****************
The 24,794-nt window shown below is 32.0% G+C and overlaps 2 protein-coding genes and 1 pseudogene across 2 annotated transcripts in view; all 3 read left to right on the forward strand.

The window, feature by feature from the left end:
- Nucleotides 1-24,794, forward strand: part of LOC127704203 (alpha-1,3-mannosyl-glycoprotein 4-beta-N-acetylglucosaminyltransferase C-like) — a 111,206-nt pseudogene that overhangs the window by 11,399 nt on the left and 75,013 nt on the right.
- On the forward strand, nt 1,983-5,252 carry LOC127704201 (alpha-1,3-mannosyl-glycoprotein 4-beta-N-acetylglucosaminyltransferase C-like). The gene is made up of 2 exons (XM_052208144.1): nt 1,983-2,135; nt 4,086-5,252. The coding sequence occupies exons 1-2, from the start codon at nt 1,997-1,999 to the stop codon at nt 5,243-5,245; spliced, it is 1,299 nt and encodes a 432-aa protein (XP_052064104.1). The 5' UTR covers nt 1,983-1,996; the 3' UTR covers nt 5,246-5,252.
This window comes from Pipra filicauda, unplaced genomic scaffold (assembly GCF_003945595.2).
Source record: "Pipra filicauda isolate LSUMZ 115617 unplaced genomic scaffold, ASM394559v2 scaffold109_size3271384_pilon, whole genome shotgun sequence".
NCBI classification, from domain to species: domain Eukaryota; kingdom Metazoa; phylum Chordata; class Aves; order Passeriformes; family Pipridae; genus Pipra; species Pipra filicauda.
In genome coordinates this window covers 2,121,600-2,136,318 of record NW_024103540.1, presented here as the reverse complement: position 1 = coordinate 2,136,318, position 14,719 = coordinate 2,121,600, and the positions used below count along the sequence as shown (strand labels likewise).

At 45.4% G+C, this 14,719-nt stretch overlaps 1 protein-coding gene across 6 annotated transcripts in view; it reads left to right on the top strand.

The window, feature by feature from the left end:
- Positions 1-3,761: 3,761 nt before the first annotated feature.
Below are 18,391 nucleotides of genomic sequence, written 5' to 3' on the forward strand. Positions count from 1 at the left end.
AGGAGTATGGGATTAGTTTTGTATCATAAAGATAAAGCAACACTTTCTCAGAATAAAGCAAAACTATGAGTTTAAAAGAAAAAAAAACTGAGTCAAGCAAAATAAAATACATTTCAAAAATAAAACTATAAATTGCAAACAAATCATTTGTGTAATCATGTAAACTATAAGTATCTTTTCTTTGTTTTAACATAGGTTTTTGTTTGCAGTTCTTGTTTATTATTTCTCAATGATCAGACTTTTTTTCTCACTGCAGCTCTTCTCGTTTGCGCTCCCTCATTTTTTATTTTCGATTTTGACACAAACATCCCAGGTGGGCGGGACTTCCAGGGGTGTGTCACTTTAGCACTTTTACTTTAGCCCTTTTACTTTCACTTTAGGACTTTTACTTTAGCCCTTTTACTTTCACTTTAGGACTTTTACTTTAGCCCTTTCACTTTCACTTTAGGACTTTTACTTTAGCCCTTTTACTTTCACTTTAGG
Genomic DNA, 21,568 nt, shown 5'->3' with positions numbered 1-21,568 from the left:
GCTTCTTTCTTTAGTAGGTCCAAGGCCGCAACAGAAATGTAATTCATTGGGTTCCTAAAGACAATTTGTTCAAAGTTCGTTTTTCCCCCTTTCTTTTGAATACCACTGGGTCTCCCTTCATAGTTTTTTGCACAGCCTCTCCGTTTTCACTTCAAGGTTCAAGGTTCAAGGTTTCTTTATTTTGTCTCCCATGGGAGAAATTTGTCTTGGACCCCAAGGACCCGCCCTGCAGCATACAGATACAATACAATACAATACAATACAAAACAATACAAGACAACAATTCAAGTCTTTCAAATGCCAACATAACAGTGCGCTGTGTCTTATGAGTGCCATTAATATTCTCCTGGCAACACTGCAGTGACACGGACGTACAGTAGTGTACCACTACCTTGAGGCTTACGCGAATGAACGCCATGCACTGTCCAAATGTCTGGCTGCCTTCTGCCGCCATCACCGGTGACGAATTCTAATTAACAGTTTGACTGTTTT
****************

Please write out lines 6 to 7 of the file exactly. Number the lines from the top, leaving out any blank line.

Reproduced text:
Source record: "Pipra filicauda isolate LSUMZ 115617 unplaced genomic scaffold, ASM394559v2 scaffold109_size3271384_pilon, whole genome shotgun sequence".
NCBI classification, from domain to species: domain Eukaryota; kingdom Metazoa; phylum Chordata; class Aves; order Passeriformes; family Pipridae; genus Pipra; species Pipra filicauda.